Nederlands Dans Theater
National Arts Centre
Ottawa, Canada

March 27, 2024
The Point Being, One Flat Thing, reproduced, and Jakie

Sheenagh Pietrobruno

The evening begins with The Point Being, by the sensational sibling choreographic team of Imre van Opstal and Marne van Opstal in collaboration with designer Lonneke Gordjijn and DRIFT. The van Opstals are multifaceted creatives who have worked beyond dance in fashion and design.

A shimmering transparent curtain descends as its divisions of vertical translucent strings scintillate in the lighting by Tom Visser. The dancers, visible behind the glistening fabric, are perfectly still. Overtaken by a muted luminosity, this scene becomes dreamy.

Nederlands Dans Theater
in Imre and Marne van Opstal’s “The Point Being”
Photo by Rahi Rezvani

When the curtain lifts, the dancing starts with an exquisite duo. More resplendent duets ensue, which often veer away from the conventional partnering of a woman with a man.

The pace is deliberate and slow-moving, taking us further into reverie. Nine dancers continuously strive forward with far-reaching gestures. Yet these flowing movements are countered by angularity. Arms are slightly bent or raised upward. A tension is created between fluidity and rigidity.

Another glow seeps into the set, emanating an atmosphere of weightlessness. This ethereality is washed away when the dancers vigorously walk back and forth or when they run.

Near the end, they cluster in an elaborate sculpted pose. Their placidity transforms them into a tableau vivant. A soft saffron tint envelops them. The illumination within Rembrandt’s Baroque paintings or the neo-Baroque works of Norwegian painter Odd Nerdrum is evoked. The intermittent beams of strobe lights on the scene create an urgency that disturbs the mood.

Nederlands Dans Theater
in Imre and Marne van Opstal’s “The Point Being”
Photo by Rahi Rezvani

Do these sudden flashes symbolize the underlying theme of synchronicity, described on the company’s website as “the seemingly fleeting movement in which everything seems to make sense”? Perhaps. Yet the point of The Point Being is more its stand-alone splendour.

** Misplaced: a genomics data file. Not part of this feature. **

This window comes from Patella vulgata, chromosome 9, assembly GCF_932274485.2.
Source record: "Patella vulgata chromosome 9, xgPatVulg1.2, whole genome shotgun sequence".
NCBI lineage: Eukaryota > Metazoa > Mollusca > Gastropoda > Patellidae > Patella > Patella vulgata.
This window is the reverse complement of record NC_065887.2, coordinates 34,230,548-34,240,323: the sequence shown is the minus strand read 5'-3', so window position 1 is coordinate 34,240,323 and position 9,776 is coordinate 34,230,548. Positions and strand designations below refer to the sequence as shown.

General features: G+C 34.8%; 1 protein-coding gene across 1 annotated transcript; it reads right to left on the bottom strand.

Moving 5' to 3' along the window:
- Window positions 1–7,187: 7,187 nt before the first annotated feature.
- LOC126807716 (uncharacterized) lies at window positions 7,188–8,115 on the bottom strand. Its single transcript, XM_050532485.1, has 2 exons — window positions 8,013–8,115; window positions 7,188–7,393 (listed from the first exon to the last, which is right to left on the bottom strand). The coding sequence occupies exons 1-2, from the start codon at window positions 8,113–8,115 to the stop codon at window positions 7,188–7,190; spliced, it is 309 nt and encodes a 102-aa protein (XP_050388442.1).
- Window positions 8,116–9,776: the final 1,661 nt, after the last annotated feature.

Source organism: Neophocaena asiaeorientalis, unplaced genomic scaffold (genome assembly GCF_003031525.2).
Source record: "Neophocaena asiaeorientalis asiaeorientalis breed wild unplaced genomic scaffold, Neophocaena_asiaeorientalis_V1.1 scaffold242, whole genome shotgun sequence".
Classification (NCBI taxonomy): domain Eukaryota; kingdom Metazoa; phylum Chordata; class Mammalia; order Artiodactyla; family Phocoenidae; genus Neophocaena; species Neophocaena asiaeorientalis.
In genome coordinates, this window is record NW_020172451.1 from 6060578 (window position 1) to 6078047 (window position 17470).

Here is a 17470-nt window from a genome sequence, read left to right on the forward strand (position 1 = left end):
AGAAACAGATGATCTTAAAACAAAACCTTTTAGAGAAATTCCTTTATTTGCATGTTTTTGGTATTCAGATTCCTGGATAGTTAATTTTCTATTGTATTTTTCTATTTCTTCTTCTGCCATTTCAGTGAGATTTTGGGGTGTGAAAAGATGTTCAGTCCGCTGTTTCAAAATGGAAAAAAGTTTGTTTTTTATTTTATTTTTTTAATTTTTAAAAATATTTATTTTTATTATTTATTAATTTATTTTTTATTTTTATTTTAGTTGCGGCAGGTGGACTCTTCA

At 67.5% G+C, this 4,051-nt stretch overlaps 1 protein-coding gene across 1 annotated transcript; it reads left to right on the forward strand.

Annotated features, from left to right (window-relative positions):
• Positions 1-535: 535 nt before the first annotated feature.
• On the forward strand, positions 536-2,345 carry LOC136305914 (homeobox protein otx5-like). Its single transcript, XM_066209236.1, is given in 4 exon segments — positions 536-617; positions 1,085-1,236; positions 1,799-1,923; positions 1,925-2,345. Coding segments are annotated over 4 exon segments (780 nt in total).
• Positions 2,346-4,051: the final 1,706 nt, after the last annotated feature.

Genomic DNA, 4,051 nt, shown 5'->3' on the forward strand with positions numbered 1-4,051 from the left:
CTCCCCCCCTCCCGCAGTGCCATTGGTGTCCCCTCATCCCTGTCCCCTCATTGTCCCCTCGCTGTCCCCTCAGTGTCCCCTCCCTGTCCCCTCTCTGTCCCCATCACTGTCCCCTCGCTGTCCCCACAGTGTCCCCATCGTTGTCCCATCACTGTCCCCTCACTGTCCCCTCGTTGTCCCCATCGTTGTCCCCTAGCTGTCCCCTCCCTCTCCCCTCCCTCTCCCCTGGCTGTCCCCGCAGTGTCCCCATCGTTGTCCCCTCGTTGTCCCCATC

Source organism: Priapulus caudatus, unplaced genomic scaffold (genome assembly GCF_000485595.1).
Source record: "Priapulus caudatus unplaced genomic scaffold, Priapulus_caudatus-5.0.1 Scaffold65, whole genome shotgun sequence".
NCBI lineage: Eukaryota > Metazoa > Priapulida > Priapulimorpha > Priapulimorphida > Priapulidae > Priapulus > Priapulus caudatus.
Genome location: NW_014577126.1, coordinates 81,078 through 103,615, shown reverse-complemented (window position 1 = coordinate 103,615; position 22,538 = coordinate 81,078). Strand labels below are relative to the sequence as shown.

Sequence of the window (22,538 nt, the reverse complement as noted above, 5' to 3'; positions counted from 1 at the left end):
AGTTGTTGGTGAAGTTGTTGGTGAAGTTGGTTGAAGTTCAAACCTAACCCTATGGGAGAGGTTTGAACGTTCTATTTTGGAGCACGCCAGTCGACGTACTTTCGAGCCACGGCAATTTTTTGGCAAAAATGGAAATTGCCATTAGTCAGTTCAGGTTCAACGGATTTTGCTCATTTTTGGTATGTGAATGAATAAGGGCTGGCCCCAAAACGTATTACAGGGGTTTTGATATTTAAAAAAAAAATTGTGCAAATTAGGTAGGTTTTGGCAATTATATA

The dancers are magnificent, but they are not the only stars. Visser’s brilliance shines.

Nederlands Dans Theater
in William Forsythe’s “One Flat Thing, reproduced”
Photo by Rahi Rezvani

William Forsythe’s high-paced One Flat Thing, reproduced shatters the languid mood of the first piece. Immediately, fourteen dancers rush forward, dragging large tables behind them. An eclectic and amazingly complex vernacular pattern becomes a feast for the eyes as the cast, in sporadic solos and duos, engage with the tables. They leap over them and glide along them with outstanding speed and precision. Distinct movements are rarely repeated, rendering the work a never-ceasing process of innovation and intricacy.

Nederlands Dans Theater
in William Forsythe’s
“One Flat Thing, reproduced”
Photo by Rahi Rezvani

The inspiration is the second Antarctic expedition (1910–13) of the British naval commander Robert Falcon Scott, which turned tragic for Scott, who died on the journey. For Forsythe, who designed the set, the piece’s key prop is the treacherous Polar Plateau. The hollow acoustic beats of Thom Willems’s score exude the noise of cracking ice.

The significance of the furniture needs to be explicitly told. Nothing in the ballet itself, with the exception of the music, really relates the connection between the tables and the disaster of this historical expedition. The whirlwind of gestures – boldly hued by the potpourri of Stephen Galloway’s colourful costumes, which resemble rehearsal attire – conjures another tale for me. A variegated hodgepodge of wild moves becomes a collection of jigsaw pieces in an animated massive puzzle that is trying in vain to fit itself together. In this sense, the calamity that Forsythe wants to recount remains apparent.

The work’s intensity comes to life with the formidable talent of all the performers. But Scott Fowler’s combined expressiveness, power and ease do stand out.

Nederlands Dans Theater in Sharon Eyal and Gai Behar’s “Jakie”
Photo by Rahi Rezvani

The final piece is Jakie, by another choreographic pair, Sharon Eyal and Gai Behar. On the darkened stage, we first see a group of thirteen dancers, who are on high demi-pointe. This vertical stance, maintained throughout, seems absurd and even almost silly. But it demands incredible control and endurance. This technical challenge is accented by revealing costumes, designed by Sharon Eyal in collaboration with Nederlands Dans Theater’s costume department, that accentuate the artists’ physiques and hence their strength. In fact, their bodies are almost nude.

Nederlands Dans Theater in Sharon Eyal and Gai Behar’s “Jakie”
Photo by Rahi Rezvani

Then a dancer, Aram Hassler, separates from the crowd, stands with her back to the audience and executes insect-like movements with quirky elegance. More sensual yet erratic solos and duets follow as others step apart only to be seemingly forced back. When Anna Bekirova temporarily breaks free, her distorted gestures make her an alien.

Nederlands Dans Theater in Sharon Eyal and Gai Behar’s “Jakie”
Photo by Rahi Rezvani

With their fingers sticking in their ears, the cast prance to the club dance rhythms of Ori Lichtik’s mesmerizing score. Awkward and ugly corporealities creep into lustrous moments, intimating how beauty is to be constantly eroded. Jakie’s perplexing vision of the body in dance is intriguing and new. The dancers’ interpretation of this strange and sublime work is flawless.

The Nederlands Dans Theater has electrified the audience, who rise in a standing ovation.